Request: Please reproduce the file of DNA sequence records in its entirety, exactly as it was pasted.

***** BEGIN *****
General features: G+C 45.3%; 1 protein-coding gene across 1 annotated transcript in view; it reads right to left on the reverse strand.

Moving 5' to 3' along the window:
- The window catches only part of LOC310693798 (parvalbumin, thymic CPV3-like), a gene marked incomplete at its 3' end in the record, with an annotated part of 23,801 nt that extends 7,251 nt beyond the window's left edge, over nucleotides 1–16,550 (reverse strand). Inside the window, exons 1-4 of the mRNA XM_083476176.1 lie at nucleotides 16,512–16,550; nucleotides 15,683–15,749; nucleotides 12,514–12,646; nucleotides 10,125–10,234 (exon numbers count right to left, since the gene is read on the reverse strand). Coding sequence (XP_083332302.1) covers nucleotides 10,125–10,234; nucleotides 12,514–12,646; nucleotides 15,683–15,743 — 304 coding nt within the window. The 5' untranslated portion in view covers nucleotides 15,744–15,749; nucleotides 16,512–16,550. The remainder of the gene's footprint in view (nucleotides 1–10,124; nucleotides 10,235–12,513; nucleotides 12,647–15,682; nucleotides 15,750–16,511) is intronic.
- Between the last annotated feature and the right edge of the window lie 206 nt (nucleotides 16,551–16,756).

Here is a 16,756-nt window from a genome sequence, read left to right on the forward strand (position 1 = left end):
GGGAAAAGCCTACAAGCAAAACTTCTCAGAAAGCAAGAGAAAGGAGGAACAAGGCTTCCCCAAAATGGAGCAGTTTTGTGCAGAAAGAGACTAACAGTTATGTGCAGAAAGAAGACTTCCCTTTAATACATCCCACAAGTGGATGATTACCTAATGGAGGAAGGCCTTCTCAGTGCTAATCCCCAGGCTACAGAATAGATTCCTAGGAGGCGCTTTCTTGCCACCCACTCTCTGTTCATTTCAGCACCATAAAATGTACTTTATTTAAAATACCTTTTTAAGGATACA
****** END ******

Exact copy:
General features: G+C 45.3%; 1 protein-coding gene across 1 annotated transcript in view; it reads right to left on the reverse strand.

Moving 5' to 3' along the window:
- The window catches only part of LOC310693798 (parvalbumin, thymic CPV3-like), a gene marked incomplete at its 3' end in the record, with an annotated part of 23,801 nt that extends 7,251 nt beyond the window's left edge, over nucleotides 1–16,550 (reverse strand). Inside the window, exons 1-4 of the mRNA XM_083476176.1 lie at nucleotides 16,512–16,550; nucleotides 15,683–15,749; nucleotides 12,514–12,646; nucleotides 10,125–10,234 (exon numbers count right to left, since the gene is read on the reverse strand). Coding sequence (XP_083332302.1) covers nucleotides 10,125–10,234; nucleotides 12,514–12,646; nucleotides 15,683–15,743 — 304 coding nt within the window. The 5' untranslated portion in view covers nucleotides 15,744–15,749; nucleotides 16,512–16,550. The remainder of the gene's footprint in view (nucleotides 1–10,124; nucleotides 10,235–12,513; nucleotides 12,647–15,682; nucleotides 15,750–16,511) is intronic.
- Between the last annotated feature and the right edge of the window lie 206 nt (nucleotides 16,551–16,756).

Here is a 16,756-nt window from a genome sequence, read left to right on the forward strand (position 1 = left end):
GGGAAAAGCCTACAAGCAAAACTTCTCAGAAAGCAAGAGAAAGGAGGAACAAGGCTTCCCCAAAATGGAGCAGTTTTGTGCAGAAAGAGACTAACAGTTATGTGCAGAAAGAAGACTTCCCTTTAATACATCCCACAAGTGGATGATTACCTAATGGAGGAAGGCCTTCTCAGTGCTAATCCCCAGGCTACAGAATAGATTCCTAGGAGGCGCTTTCTTGCCACCCACTCTCTGTTCATTTCAGCACCATAAAATGTACTTTATTTAAAATACCTTTTTAAGGATACA